Friends Are Forged in a Different Furnace Than Lovers
By avflox on October 12, 2010
BlogHer Original Post
Spencer reclined in his chair, groaning inwardly and crossing his arms over his chest, imagining this final topic of discussion a clever form of emotional torture devised expressly for him to endure.
The "tomorrow" to which she referred was Thanksgiving, which even in his happier years had always marked the beginning of a season he liked to describe with a wry smile by quoting The Days and Nights of Molly Dodd, as "that tarnished tinsel time between Thanksgiving and Valentine's Days, when the season tastes as stale as a glass of day-old champagne with a cigarette butt floating in it."
He listened, half paying attention and half trying to come up with something, as other group members stated what they were grateful for.
What was he thankful for? His last remaining Armani suit, which he somehow miraculously still owned, with the ink stain he refused to have removed because it reminded him that ink came before pixel? His talent with words which had not deserted him even when it seemed the rest of the world had? He reached deeper. His morning coffee, cigarettes and the mantra of "Eat your fear"?
It was his turn. He'd been saved for last.
"I'm afraid I'm just going to have to parrot what everyone else has already said," he said. "I celebrate 90 days of continued sobriety at my Sunday A.A. meeting this weekend, so I am immensely thankful for my sobriety. And, I could not have achieved that milestone without the new lessons, habits, and recovery vocabulary that you all have taught me in these groups, so I am incredibly thankful for all of you in this treatment program. And ..."
He hesitated, afraid it might be too much, decided he didn't care, and added: "I am tremendously thankful that the seizure I suffered during the end of my relapse in August, right in front of the First Precinct on Varick Street, did not kill me.”
EIGHT DAYS LATER
"I just got off a plane at JFK," I punched into my iPhone as I walked out of the airport into the cold, New York dawn.
"WTF?" Charles responded. Of course he was awake. "Are you serious? How? Why? Why no advance notice?"
"Because there was no advance."
"That is so like you. You are fucking unreal. How long are you in Manhattan -- in other words, will you still be there when I get back? I'm secretly off the radar."
"Of course you are," I responded. "So am I."
Charles and I seem like twins. Which probably explains why we bickered like siblings when we tried to be lovers.
I boarded a plane to New York to love a man. When I deplaned in JFK, it was clear I had to leave a man. But as the cab cut through Queens and into Manhattan, my attention was immediately focused on finding a man. Not a lover, but one of my dearest friends.
THE SPACE BETWEEN
At the end of last summer, one of my dearest friends relapsed. I was home in Los Angeles when the issue came to a head. As the cityscape came closer, I remembered the lack of clarity of those days, the terrified conversations back and forth with a mutual contact in New York and my final decision to make my space.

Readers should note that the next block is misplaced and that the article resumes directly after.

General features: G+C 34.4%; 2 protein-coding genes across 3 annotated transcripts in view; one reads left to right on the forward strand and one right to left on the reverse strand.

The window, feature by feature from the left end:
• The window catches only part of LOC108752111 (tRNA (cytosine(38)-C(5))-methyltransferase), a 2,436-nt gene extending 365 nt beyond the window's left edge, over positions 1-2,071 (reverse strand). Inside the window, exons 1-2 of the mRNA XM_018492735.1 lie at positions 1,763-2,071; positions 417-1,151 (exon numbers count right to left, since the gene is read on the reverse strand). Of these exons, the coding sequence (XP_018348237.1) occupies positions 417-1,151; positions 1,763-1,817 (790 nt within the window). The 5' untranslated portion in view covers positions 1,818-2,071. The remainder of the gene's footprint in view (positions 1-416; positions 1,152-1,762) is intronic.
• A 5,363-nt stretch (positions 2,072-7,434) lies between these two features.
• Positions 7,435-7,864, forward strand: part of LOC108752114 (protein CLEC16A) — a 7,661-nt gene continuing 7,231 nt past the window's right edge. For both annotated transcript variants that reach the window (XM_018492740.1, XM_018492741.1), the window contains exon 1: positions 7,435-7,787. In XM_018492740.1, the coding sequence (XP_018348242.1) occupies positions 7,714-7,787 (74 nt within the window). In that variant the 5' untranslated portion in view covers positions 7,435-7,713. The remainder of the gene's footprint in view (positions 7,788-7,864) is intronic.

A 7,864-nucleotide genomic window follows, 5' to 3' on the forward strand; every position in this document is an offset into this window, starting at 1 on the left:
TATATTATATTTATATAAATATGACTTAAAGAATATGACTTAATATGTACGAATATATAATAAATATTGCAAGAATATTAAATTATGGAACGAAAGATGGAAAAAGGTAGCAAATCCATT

It's hard to make that space when someone you love is in danger. It doesn't matter what the danger is, the immediate response is to rush to them, pick them up, take them away and find a way to make everything fine. That's friendship. No questions. By land, air or sea, one word and friends are there with a .45 and shovel.
But when it comes to self-destruction and abuse, you can't take that route. You can't make it fine. You can't not ask questions. You can't take a friend away from themselves. You have to let them hit rock bottom.
Would Spencer understand that? "Then stop wasting their time and turn yourself in." Those were my last words, so composed, they sounded cold. Would he forgive me those words and the deafening silence that followed after?
He didn't know I kept tabs on him. He didn't know I thought about him and worried about him. He didn't know I missed him and loved him.
He has every right to be angry with me, I realized, lighting a cigarette. I had to com to terms with that. But I couldn't let that stop me.
"No smoking," the cabbie shouted suddenly, taking a break from his cell phone. “You can't smoke in the cab.”
Welcome to New York.
It was the start of an unforgiving winter. Just a week before, at Thanksgiving -- just as Spencer was sitting down for that meeting -- I was walking into a Vitamin Shoppe with Mia, one of my dearest friends.
"Where is the folic acid? Is it a fat?" she asked.
"B vitamin," I replied. "What is this for?"
"It will supposedly prevent birth defects."
"Americans breed so strangely," I commented. "It almost feels unnatural."
She wasn’t listening, having become engrossed in the warnings on a box of pre-natal vitamins. My phone emitted a sound indicating a text.
Mia looked up.
"You're not going to stop are you?" She was talking about something we hadn't mentioned since I'd confessed my indiscretion.
I looked at her without saying anything. Brown to green. Wife to whore. Maker of life to destroyer of homes.
"Don’t answer that," Mia said. "Don't say a word about it. I don’t want to know."
"There is nothing to tell." I grabbed a small bottle of folic acid and handed it to her. "Here."
It hurt to be unable to tell my truths to one of my closest friends. Friends are supposed to have your back regardless of what you do, aren't they? They're supposed to be there for you and try to see your side, aren't they?